Breaking news

Occupational Asbestos Exposure

Occupational Asbestos Exposure… Is asbestos dangerous?

Asbestos is natural material occur in the environment as bundles of tiny fibers. These fibers are harmless if left intact and undisturbed. In this condition asbestos containing materials do not pose a health risk. But if these micro fibers are disturbed and inhaled or ingested, people are affected by asbestos and become harmful as these fibers can have long term effects to your health.

Occupational Asbestos Exposure

What does asbestos do to you?

Asbestos is that miracle material that was used for its properties of resistance to fire or heat, in different industries for decays. Asbestos is not a thing of the past. It’s still used commercially; the fibers are often mixed with cement or woven into fabric or mats in many manufacturing processes and building components. The prolonged inhalation of asbestos fibers in workplace, communities, or homes can cause serious illnesses. There have been many cases of malignant lung cancer, mesothelioma, and asbestosis coming down 20 and 30 years after being exposed to asbestos.

Mesothelioma Asbestos

Is asbestos a carcinogen?

All forms of Asbestos have been designated as a known human carcinogen (or cancer-causing substance) to humans by the U.S. Department of Health and Human Services, the EPA.
Exposure to asbestos causes cancer to certain lining of certain organs; the lung, larynx and ovaries, and also mesothelioma (a cancer of the pleural and peritoneal linings).

Why does asbestos cause lung cancer?

The implications of asbestos exposure are not visible after immediate exposure. Aside from causing cancer lung disease asbestos fibers affects over time the lining of the lungs when inhaled, they can become lodged in, causing inflammation and Irritation leading to scarring (fibrosis) in the lungs leading to major health problem.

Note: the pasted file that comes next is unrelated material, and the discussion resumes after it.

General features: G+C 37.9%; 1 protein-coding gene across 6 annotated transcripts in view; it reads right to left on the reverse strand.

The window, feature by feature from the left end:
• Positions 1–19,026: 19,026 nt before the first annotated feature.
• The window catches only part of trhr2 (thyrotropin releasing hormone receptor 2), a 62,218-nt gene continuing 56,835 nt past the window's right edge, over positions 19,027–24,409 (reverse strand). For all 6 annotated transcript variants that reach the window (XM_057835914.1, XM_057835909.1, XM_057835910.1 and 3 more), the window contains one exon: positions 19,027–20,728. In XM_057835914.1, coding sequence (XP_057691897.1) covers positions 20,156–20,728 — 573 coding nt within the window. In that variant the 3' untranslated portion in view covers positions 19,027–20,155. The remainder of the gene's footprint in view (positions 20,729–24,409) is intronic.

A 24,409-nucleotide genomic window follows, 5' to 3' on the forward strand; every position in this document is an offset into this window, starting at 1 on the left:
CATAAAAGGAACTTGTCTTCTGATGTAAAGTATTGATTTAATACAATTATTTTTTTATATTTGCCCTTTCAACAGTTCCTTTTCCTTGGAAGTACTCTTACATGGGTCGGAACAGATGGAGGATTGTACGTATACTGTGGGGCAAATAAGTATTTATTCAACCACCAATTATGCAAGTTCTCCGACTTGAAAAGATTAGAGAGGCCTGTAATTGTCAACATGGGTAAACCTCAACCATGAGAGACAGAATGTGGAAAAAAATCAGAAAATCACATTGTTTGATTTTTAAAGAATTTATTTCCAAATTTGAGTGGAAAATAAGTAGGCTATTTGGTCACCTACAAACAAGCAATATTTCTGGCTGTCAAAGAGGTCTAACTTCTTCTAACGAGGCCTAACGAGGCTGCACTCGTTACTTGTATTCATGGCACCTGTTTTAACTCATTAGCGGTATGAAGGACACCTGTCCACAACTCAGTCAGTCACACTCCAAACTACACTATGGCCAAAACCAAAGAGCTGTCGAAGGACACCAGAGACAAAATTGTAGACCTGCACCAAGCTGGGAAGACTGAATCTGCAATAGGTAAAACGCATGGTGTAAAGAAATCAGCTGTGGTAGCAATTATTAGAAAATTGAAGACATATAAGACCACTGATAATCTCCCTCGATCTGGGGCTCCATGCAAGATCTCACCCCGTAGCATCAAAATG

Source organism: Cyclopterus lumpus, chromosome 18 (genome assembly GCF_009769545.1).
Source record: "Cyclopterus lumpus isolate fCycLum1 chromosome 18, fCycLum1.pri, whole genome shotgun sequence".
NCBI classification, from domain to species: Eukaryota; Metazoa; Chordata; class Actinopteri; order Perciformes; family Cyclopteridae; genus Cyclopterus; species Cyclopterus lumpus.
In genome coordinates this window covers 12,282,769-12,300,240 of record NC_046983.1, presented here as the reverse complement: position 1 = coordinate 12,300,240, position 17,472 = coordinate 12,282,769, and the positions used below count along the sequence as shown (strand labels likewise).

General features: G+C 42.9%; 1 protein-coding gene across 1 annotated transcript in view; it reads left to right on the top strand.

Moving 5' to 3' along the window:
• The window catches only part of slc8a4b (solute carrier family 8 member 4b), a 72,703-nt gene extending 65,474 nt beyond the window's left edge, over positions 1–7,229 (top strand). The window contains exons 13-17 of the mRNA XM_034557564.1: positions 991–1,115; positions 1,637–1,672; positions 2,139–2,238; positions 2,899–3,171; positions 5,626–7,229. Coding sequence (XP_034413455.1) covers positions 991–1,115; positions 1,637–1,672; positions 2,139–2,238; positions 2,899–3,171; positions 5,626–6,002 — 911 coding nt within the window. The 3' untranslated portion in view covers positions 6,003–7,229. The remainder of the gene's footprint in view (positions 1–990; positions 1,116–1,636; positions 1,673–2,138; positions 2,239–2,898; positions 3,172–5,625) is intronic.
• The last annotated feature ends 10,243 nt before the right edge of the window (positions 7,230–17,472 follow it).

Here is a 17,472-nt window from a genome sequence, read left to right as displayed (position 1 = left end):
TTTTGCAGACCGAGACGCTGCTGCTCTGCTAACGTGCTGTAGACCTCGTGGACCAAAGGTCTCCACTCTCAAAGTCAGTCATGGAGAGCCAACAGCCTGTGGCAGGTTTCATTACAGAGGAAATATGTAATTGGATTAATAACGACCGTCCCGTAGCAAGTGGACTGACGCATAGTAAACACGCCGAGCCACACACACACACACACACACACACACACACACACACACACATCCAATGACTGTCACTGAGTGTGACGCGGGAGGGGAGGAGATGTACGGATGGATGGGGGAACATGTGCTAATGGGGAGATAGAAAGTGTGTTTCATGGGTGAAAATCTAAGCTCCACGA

The following trades or job occupations are of Top High-Risk of developing mesothelioma; it is likely that you were exposed to asbestos throughout the duration of your career.

Top occupations, products, job sites and locations that include asbestos are at a high risk of Asbestos exposure include:

• Manufacturing and maintenance are at risk due to asbestos in the friction products, like clutch and brake linings
• Carpenters their work range from making furniture to participating in large scale construction projects. An inexpensive insulation material contains some form of asbestos which is commonly used in construction.
• Construction workers can be at risk, 17% of construction injuries are due to exposure to toxic asbestos materials.
• Shipyard workers are at risk due to the asbestos in insulating pipes and for use in gaskets and sealing compounds to bond gaskets and valves and other sources.
• Miners although better prepared to occupational work diseases than homeowners who are unknowingly breathing in asbestos but still are at the greatest risk from asbestos.
• Millers can come into contact with Asbestos from the machines and equipment that they work on
leading to extended asbestos exposure.
• Navy veterans all branches of the military from can also be at risk for asbestos exposure because the equipment that they work on with contains asbestos fibers.
• Tile contractors are at risk due to the dust from many of the materials tile setters work with.